The New York Islanders are a different team than they were a year ago in pretty much every significant way.
From a personnel standpoint the changes are obvious.
John Tavares is gone after heading to the Toronto Maple Leafs in free agency, leaving second-year sensation Mathew Barzal as the new franchise cornerstone.
The key decision makers in the organization have been changed with big names. Lou Lamoriello replaced Garth Snow in the general manager role, and they have the reigning Stanley Cup winning coach (Barry Trotz) calling the shots behind their bench.
They are even back to playing games at the Nassau Coliseum on a semi-regular basis.
Given that the Islanders have probably exceeded expectations so far this season and are one of the hottest teams in the league entering play on Saturday night (9-2-1 in their past 12 games) those changes are getting a little extra light shined on them.
Perhaps the most stunning turnaround for the Islanders through the first half of the season has been their play defensively, because it is pretty much a night and day difference from where they were a year ago.
The 2017-18 Islanders were one of the worst defensive teams in recent league memory by giving up an almost unheard of 3.57 goals per game. It was a mark that was not only (by far) the worst in the NHL during the 2017-18 season, but was one of the six worst marks over the previous 20 years.
There was no major defensive category where they were not among the worst in the league, if not the worst.
One of the things that has stood out about the Islanders this season is the fact they have gone from being one of the absolute worst defensive teams to — at least as it relates to goals against — one of the best.
Entering Saturday the Islanders are allowing just 2.56 goals per game this season which is the second lowest total in the league, trailing only a Stanley Cup contender in Nashville. The natural reaction to that improvement is to point in the direction of Trotz for his system and the way he has the Islanders playing.
There does appear to be some truth to that.
Some being the big word here because it’s easy to let a narrative run away from you in a situation like this.
First, Trotz is an extremely successful coach whose resume in the NHL speaks for itself. Ultimately, he knows what he’s doing so it’s not totally out of the question to think any team coached by him would show improvement, and there is evidence to suggest there has been improvement. Let’s take a look at three sets of numbers here relating to the Islanders’ defensive performance (shots against, shot attempts against, goals against, scoring chances against, and high-danger scoring chances against) from the first half of this season, the first half of the 2017-18 season, and the full 2017-18 season.
That is definitely better, and in some areas significantly better. Giving up five fewer shots (and a decrease in scoring chances against) per game over the course of a season can really add up. But it’s not going to add up enough to take a team from dead last in the league in goals against to the top-two without some stellar play from the goaltenders.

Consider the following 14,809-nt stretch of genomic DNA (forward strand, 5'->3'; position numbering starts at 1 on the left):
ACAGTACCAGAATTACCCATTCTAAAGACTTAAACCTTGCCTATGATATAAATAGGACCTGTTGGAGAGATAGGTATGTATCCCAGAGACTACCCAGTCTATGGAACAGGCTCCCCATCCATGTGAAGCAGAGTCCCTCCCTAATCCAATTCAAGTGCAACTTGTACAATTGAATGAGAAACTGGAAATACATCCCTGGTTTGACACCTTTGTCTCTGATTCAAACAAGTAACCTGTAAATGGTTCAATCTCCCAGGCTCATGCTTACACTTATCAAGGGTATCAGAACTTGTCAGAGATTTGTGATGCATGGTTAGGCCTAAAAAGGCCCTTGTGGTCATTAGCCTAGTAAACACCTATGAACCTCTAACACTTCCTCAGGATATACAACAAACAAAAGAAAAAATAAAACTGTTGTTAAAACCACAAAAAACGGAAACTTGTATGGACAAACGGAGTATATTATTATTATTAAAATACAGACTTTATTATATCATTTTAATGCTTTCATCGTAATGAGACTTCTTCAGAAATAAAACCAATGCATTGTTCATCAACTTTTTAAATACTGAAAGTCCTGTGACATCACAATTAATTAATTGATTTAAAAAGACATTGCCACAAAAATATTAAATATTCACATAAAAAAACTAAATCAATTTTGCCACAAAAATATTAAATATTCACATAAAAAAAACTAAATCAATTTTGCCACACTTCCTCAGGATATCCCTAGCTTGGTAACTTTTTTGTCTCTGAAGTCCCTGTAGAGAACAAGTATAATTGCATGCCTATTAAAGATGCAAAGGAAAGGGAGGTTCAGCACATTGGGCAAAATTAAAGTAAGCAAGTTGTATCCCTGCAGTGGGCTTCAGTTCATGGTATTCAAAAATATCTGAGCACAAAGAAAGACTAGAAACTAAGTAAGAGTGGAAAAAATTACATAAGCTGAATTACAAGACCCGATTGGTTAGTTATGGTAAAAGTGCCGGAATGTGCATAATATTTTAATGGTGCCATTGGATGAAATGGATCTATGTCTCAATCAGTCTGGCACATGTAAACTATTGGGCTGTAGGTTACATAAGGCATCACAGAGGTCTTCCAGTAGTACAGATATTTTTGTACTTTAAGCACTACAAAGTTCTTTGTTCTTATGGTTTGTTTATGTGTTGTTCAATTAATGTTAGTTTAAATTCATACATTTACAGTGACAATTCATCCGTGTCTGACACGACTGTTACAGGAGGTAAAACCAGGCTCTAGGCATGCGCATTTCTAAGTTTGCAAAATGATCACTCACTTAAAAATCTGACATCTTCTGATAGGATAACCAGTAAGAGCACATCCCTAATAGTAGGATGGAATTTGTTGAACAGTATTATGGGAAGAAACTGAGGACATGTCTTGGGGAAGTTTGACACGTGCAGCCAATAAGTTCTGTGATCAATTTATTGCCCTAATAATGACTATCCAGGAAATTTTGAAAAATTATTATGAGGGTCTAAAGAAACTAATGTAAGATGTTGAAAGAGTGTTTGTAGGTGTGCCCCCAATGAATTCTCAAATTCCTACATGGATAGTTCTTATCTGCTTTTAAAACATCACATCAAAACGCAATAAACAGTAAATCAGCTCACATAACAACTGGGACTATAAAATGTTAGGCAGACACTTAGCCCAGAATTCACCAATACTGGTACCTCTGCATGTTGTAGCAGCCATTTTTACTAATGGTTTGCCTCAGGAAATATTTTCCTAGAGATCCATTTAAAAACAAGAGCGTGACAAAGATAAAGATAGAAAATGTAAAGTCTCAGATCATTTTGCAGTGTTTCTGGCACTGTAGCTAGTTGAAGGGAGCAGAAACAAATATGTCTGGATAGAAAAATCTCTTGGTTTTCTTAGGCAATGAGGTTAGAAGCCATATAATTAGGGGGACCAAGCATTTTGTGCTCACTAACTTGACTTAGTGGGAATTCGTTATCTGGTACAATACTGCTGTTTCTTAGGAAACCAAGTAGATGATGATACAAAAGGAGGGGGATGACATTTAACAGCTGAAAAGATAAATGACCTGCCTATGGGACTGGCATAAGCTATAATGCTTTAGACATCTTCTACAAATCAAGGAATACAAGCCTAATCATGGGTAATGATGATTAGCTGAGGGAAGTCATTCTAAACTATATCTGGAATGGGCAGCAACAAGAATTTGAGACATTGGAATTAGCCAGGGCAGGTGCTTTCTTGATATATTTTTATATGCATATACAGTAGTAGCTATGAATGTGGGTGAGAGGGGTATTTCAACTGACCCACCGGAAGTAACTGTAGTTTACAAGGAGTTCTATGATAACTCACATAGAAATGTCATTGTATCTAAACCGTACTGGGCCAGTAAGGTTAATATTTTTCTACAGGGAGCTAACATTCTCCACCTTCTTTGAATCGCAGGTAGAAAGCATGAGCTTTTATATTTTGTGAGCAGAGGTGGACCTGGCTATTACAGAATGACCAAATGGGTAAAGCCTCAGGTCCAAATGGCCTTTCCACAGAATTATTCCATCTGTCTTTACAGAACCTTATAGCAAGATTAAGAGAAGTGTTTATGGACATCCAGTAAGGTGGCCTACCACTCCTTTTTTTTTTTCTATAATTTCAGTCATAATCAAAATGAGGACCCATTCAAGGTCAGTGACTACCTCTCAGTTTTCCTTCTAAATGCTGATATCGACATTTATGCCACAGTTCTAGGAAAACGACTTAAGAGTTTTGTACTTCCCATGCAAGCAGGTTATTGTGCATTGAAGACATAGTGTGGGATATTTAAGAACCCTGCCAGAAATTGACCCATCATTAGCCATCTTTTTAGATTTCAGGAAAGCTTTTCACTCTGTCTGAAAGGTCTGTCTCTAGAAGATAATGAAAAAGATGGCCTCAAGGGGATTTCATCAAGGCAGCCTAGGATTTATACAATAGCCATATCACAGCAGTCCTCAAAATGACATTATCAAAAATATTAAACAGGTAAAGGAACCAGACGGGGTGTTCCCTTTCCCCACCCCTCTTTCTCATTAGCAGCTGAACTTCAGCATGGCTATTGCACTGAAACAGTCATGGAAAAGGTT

That is where the real change for the Islanders is this season.
What sunk the Islanders a year ago wasn’t just the fact they were a team that was constantly bleeding shots against. That was a big part of it for sure, but it was also the fact they received some truly horrific goaltending from Jaroslav Halak and Thomas Greiss that was barely above .900 for the season. Put those two things together and, well, you have the worst defensive hockey team the NHL has seen in 20 years.
How much has the goaltending impacted their performance this season? Even if they experienced the same improvement defensively under Trotz and were getting the same performance in net they would have already given up an additional 20 goals this season. An additional 20 goals over 39 games takes their goals against per game average from 2.56 (second best in the league) all the way to 3.10 (20th in the league). You think they are still flirting with a playoff spot in early January with that kind of defensive showing? No chance.
Greiss has had a wonderful bounce back season in a platoon role, while Robin Lehner, who joined the Islanders on a one-year, $1.5 million contract in free agency, has been one of the biggest steals of the season as the other half of that platoon. His .929 save percentage is tops in the NHL among goalies that have appeared in at least 20 games this season.
This is the true difference-maker for the Islanders this season (perhaps with a little influence from new goalie coach Mitch Korn?).
It’s not necessarily a culture change. It’s not that they are better without Tavares (the offense certainly is not). It’s not even so much that Barry Trotz is that much of a better coach than Doug Weight (though, I don’t think anybody would argue that he isn’t an upgrade).
It is that they have made some incremental improvements defensively and have received All-Star level goaltending from two players they probably weren’t expecting it from at the most important position on the ice.
How long they are able to do that will determine where this season goes for the Islanders.
They still give up a concerning number of shots and chances and don’t score enough to make up for it when (or if) the goaltending regresses. Keep in mind the Islanders had almost the exact same record at this point a year ago before an extensive second-half losing streak ruined their shot at the playoffs. If they want to avoid that sort of second half meltdown again they are going to need Lehner and Greiss to keep playing like their most valuable players.
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Adam Gretz is a writer for Pro Hockey Talk on NBC Sports. Drop him a line at firstname.lastname@example.org or follow him on Twitter @AGretz.